I need dance in my life, just like I’m sure you do. Dance is still the best therapy for my depression and anxiety. I didn’t find what I needed in those countless online classes though. The dance I needed was found in lying still while playing soft music and letting myself dance in my head. It was found in flexing and pointing my feet or stretching my arms and fingers toward the ceiling while I watched a movie, just to feel the muscles and joints working. It was found in playing with my dogs, as we jumped, twirled and chased each other around the apartment. And yes, I definitely found it again in the dance studio when I returned.

There is a rhythm to everything in Life. As dancers, we know this and yet I think we can forget it when we’re not in our officially designated dance space. What this pandemic is teaching me is that I can connect to my dance in more ways than I permitted myself to in the past. I can access the therapeutic qualities of dance outside of actual dancing. The result, as I’ve observed it so far, is when I do actually dance, I feel stronger, more grounded and more balanced in my movement. I can more fully integrate myself into the dance because I don’t need it to act as an escape conduit from one world into another. The worlds are one and the same.



About the Author:

Katie Flashner, a.k.a. The Girl with the Tree Tattoo, is a ballroom dancer and blogger. Her mission is to inspire and motivate dancers to take ownership of their dance journeys, so they can connect with who they truly are and perform with greater confidence and joy.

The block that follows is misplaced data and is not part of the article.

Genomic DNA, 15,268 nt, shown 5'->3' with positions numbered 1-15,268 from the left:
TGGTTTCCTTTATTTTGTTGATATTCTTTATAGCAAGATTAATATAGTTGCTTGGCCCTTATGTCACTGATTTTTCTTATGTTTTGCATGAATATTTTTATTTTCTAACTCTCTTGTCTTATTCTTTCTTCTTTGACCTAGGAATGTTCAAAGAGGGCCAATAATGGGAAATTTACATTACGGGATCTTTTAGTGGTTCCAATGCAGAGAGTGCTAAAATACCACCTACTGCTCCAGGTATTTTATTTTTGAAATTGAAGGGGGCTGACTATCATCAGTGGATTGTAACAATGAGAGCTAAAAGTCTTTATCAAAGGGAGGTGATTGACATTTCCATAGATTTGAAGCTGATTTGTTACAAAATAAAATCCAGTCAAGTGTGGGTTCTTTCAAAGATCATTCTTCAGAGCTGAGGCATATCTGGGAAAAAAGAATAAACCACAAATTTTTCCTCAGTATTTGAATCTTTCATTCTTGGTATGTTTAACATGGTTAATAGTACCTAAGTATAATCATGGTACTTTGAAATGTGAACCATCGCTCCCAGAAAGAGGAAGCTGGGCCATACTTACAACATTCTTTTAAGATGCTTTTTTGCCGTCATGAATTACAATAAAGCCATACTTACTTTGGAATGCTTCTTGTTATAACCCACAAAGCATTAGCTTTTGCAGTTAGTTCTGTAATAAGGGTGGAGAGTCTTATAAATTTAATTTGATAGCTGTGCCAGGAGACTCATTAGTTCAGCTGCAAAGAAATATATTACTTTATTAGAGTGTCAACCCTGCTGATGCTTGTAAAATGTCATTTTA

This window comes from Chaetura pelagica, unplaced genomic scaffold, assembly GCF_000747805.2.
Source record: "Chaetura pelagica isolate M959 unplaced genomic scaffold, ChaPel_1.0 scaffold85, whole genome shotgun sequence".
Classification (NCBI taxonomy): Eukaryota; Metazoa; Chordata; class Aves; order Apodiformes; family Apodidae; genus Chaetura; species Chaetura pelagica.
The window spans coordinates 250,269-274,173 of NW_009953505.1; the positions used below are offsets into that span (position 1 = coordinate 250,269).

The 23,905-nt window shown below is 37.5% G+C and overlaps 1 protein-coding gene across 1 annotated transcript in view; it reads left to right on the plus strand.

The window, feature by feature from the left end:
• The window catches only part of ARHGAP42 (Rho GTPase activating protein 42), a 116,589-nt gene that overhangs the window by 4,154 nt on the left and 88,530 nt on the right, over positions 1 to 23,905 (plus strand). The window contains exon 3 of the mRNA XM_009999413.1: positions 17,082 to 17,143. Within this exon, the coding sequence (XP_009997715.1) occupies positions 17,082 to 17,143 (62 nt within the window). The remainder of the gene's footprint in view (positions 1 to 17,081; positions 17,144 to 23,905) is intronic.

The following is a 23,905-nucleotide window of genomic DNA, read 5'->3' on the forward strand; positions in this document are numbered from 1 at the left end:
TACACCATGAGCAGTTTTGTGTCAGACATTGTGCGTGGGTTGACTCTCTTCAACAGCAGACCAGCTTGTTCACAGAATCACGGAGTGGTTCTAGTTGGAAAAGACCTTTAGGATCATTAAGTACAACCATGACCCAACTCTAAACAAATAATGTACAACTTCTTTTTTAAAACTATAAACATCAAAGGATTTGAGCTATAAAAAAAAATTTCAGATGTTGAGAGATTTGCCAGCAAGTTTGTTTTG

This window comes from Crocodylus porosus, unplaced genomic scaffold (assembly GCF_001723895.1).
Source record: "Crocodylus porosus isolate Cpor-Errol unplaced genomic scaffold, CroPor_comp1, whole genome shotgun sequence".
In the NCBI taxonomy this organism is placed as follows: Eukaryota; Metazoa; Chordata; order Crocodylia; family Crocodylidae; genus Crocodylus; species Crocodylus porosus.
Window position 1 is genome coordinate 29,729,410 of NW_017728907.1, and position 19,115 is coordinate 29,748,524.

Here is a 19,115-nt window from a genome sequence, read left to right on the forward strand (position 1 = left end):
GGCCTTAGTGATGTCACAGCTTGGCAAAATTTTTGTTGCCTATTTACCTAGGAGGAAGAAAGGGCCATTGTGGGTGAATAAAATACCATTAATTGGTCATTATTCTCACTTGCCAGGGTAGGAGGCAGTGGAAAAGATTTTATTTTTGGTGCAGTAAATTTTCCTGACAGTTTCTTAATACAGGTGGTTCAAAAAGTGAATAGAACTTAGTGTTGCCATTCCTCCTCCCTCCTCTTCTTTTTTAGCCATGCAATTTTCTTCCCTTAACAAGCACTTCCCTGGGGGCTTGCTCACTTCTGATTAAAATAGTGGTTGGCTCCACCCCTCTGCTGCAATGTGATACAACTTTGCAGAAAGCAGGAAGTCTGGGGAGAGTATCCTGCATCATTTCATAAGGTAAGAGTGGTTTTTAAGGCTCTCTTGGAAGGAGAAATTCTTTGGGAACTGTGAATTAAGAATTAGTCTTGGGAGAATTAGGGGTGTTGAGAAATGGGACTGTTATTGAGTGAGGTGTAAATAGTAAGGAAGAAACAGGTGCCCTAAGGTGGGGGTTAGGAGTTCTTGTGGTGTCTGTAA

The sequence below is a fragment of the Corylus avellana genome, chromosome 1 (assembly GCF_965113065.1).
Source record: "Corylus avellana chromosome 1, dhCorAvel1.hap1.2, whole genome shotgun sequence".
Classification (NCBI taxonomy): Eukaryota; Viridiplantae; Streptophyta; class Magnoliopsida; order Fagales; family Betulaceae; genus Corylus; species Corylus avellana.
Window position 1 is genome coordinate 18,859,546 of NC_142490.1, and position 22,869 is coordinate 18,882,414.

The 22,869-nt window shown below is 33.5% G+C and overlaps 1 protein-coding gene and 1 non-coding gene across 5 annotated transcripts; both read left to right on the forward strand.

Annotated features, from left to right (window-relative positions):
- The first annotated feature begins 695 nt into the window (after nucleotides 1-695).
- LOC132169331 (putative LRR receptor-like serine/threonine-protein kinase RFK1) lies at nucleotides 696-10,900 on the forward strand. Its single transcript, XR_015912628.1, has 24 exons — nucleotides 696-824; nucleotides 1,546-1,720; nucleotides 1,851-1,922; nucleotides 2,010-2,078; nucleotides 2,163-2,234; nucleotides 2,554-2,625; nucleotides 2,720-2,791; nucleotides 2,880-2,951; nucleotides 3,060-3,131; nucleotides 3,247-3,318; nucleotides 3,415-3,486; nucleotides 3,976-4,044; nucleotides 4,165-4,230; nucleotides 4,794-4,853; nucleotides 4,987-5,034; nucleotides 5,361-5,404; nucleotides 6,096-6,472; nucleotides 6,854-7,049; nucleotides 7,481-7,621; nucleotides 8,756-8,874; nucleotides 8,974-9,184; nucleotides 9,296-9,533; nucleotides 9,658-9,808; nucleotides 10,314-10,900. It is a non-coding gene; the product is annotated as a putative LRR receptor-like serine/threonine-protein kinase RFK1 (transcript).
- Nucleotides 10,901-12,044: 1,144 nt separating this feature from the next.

Katie has been studying ballroom dance since 2012 and has successfully competed as an amateur ballroom dancer since 2014, most recently winning the World Champion title in American Smooth. Since starting her blog in 2015, Katie has welcomed thousands of visitors who value her openness and willingness to share the good, the bad, and the awkward of her journey while shedding light on the rarely addressed mental and emotional aspects of being a ballroom dancer. 

In addition to writing on her blog, Katie regularly contributes articles to FloDance and Sheer Dance magazine. She has also been featured in DanceBeat magazine, Dancesport Place, Dance Comp Review, Dance Advantage, and American Dancer magazine, among others. Her latest book, The Solo Practice Guide for Ballroom Dancing, received over 4 stars in Amazon reviews.

Katie lives in Orange County, California with her two dogs and enjoys watching the extended versions of The Lord of the Rings when she isn’t dancing or writing.